This month, Arts Law completed an outreach trip to the West Kimberley in Western Australia, visiting three art centres. Arts Law lawyers, Rob Bitmead and Roxanne Lorenz were accompanied by Garth Tinsley, special counsel at Lavan.
We all arrived on Sunday afternoon in scenic Broome and were able to soak in some of the beautiful weather and warmth prior to our week on the road. Early Monday morning we set off on a long drive to Fitzroy Crossing, 4.5 hours east of Broome. It was here we met artists at the Mangkaja Arts and Resource Centre. The vibrant colours and variety of artwork matched the energy and engaging conversation of the artists. We spent two days assisting artists with their wills, completing power of attorney and guardian documents, discussing artists rights and speaking with the art centre about issues relating to trademark and governance. We were also able to visit the aged care facility in town, and completed wills with some of the residents.
Early Wednesday morning, 6.30am and already 26 degrees, we explored down the banks of the Fitzroy River at a place called Geikie Gorge. After finalising a few things we drove 2.5 hours west to the town of Derby and visited the famous Mowanjum art centre. Sadly many of the artists were away due to sorry business in the community, but we were able to assist a few artists and art centre workers with preparing their wills and answering questions regarding their rights as artists and how to develop their art businesses. The gallery is a beautiful space, filled with paintings of the famous Wandjina spirit. Through a glorious Kimberley sunset we drove another 2.5 hours west to arrive back in Broome, just in time to view the famous staircase to the moon phenomenon.
Thursday we had another early morning, driving south west 2 hours to Bidyadanga, the largest Aboriginal Community in Australia, with over 750 residents. We were able to enjoy a little drive along the vast and beautiful beach before our meetings. The art centre here is relatively new, and has really expanded quickly during covid. The art is an interesting mix of the vibrant colours of the Kimberley and the softer, earthy tones of the desert. We spoke at length with art centre staff and two of the prominent artists, discussing competition terms and conditions, copyright licensing and access to funding opportunities. After a good day of discussions, we drove back for our final night in Broome.
This was a wonderful trip, with a great diversity of art, country and art centres. After the trip, we sat down with Garth to discuss his experience with Arts Law.
What was your impression of the places you visited?
I love travelling in regional Australia and working in Aboriginal communities so the opportunity to travel to WA’s Kimberley region and visit Fitzroy Crossing, Derby, Bidyadanga and Broome was very appealing. The Kimberley region is now in the build up to the wet season so it was definitely starting to get hot (over 40 degrees in Fitzroy Crossing) but thankfully the humidity hadn’t set in. Rob, Roxanne and I shared the long drives and dodged a few kangaroos and cows along the way. The people we met and worked with were fantastic and very grateful for our assistance. However, the disadvantage and the needs of people were also very evident. There was a common story of lack of resources and opportunities, especially due to the remoteness of some locations.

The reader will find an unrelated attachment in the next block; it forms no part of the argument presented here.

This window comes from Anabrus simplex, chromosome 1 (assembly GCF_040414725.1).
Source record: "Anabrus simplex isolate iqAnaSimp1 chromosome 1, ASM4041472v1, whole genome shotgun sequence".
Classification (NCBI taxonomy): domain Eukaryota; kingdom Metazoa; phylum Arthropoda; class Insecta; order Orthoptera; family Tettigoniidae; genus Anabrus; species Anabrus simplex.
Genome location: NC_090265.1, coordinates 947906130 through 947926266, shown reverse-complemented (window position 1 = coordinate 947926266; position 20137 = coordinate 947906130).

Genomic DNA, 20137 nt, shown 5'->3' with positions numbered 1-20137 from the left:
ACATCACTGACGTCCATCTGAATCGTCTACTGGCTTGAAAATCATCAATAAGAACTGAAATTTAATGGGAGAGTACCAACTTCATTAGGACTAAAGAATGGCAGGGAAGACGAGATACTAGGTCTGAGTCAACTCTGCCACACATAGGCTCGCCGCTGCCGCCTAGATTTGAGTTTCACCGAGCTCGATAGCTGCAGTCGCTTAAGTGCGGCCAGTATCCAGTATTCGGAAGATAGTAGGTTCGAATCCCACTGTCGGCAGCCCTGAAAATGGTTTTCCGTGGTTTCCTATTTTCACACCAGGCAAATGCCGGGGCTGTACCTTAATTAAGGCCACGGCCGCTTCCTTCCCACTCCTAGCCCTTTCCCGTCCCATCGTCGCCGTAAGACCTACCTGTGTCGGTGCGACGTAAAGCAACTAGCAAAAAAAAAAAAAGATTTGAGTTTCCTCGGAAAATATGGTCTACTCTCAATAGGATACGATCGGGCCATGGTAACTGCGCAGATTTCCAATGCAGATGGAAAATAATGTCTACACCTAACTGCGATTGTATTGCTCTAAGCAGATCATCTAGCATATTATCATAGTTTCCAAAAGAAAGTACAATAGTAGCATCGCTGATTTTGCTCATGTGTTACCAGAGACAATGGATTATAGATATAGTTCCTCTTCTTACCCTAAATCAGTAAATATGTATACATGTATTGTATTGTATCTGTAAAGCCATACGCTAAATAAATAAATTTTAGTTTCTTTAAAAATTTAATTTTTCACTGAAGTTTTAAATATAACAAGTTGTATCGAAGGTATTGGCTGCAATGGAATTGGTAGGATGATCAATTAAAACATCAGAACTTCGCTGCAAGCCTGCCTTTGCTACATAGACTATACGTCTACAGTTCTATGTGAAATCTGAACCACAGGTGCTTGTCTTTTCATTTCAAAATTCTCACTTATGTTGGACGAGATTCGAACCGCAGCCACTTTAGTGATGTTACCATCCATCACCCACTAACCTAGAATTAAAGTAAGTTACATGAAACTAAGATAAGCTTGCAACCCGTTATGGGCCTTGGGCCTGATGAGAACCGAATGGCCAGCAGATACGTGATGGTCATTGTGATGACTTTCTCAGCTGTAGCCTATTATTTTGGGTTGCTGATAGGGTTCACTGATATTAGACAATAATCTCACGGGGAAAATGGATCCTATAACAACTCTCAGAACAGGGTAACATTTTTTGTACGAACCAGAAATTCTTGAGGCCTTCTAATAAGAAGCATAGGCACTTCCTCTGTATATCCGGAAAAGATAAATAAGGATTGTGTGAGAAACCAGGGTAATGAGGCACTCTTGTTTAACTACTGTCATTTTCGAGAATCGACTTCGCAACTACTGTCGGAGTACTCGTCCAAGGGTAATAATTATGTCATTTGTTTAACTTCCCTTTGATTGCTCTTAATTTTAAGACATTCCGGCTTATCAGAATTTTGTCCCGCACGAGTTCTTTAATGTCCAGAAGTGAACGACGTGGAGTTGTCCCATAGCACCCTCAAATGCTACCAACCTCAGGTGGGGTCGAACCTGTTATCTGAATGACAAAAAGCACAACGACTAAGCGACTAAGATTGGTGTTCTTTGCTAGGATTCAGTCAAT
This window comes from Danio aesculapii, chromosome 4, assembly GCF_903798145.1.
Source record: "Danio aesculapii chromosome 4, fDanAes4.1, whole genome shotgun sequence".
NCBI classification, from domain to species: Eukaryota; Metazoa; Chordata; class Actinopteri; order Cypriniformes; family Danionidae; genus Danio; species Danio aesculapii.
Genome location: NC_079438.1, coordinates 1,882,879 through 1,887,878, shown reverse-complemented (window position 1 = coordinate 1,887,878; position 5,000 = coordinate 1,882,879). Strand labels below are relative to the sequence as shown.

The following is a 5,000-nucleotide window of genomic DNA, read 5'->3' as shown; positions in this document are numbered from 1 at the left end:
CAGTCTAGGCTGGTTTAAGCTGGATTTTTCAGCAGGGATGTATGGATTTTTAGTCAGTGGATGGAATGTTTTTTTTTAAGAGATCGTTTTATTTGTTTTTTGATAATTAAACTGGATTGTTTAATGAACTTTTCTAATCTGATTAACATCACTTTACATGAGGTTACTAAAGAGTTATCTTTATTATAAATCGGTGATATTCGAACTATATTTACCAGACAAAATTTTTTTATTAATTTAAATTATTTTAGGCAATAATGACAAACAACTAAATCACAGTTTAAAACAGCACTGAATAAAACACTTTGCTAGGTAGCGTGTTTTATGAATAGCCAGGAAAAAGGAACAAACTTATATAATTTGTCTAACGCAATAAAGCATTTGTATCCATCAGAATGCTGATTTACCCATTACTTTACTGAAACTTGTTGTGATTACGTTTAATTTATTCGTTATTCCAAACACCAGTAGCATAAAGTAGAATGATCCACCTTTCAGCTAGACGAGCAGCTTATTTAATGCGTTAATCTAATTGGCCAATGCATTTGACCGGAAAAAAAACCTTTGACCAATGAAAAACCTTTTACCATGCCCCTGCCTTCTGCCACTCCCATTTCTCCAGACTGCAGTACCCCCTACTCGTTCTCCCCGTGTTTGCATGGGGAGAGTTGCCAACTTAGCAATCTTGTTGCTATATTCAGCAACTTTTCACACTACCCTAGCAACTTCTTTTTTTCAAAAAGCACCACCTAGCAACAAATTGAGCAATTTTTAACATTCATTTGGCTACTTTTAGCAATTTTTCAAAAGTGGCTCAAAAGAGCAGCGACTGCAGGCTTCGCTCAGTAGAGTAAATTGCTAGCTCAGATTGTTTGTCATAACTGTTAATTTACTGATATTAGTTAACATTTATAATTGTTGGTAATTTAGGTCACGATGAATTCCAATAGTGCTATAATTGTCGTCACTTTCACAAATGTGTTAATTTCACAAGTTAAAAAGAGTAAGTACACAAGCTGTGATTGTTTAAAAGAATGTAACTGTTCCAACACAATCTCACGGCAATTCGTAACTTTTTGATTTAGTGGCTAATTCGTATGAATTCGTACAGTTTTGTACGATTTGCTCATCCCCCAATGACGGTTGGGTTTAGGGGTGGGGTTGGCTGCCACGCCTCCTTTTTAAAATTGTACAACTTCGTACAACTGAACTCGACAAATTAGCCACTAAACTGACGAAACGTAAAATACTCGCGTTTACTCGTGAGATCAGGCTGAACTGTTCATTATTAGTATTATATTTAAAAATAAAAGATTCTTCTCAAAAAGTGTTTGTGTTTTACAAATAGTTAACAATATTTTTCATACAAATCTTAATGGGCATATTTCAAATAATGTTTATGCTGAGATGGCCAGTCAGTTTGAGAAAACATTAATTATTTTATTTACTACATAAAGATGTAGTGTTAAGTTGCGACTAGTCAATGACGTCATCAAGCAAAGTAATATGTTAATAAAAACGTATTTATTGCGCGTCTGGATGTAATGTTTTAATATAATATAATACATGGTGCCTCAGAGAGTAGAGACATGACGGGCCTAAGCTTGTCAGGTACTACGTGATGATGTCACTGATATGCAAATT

What impact did you feel the outreach trip had? How do you feel you were able to contribute? How do you feel Arts Laws reputation and impact is received/valued by those visited?
It was immediately apparent that Arts Law has a strong reputation with the arts centres and that our assistance was greatly valued and appreciated. The trip had positive impact for the Aboriginal artists, the art centres and the broader communities. We were able to assist immediately with things like wills, enduring power of attorney and enduring guardianship documents for artists, as well as advice to centres about various issues. I felt very comfortable working with Rob and Roxanne and I think we complemented each other in our knowledge and approach to the work. I manage Lavan’s pro bono practice and I was pleased to take on a number of referrals from the trip, such as assisting with a trademark application and assisting a young artist with other business aspirations. I also spoke with a variety of people in the communities about their lives, including their achievements, struggles and aspirations. I am hopeful of building relationships with some of these people and organisations for future impact, such as assisting with kids in high school and providing support to a local men’s group.
What was the highlight of the trip?
That is such a hard question as there are so many highlights from the trip! I particularly loved speaking with some of the older artists and hearing their stories about their ongoing connection to country and how this is represented in their art. The stories of some of the artists who were part of the Stolen Generation were also really impactful. It was also special to receive an invite to go looking for bush tucker, fishing for some barramundi and see more of the beautiful country around Fitzroy Crossing, so hopefully I can take them up on that offer one day!
Would you like to participate in another outreach trip with Arts Law?
Definitely. I also look forward to facilitating other Lavan lawyers joining the outreach trips.
Arts Law really values the lawyers and law firms who are able to travel with us on outreach, donating their time and support, providing their legal expertise and take on referrals to assist artists and art centres. Thank you Garth and Lavan and we look forward to delivering many more outreach trips together!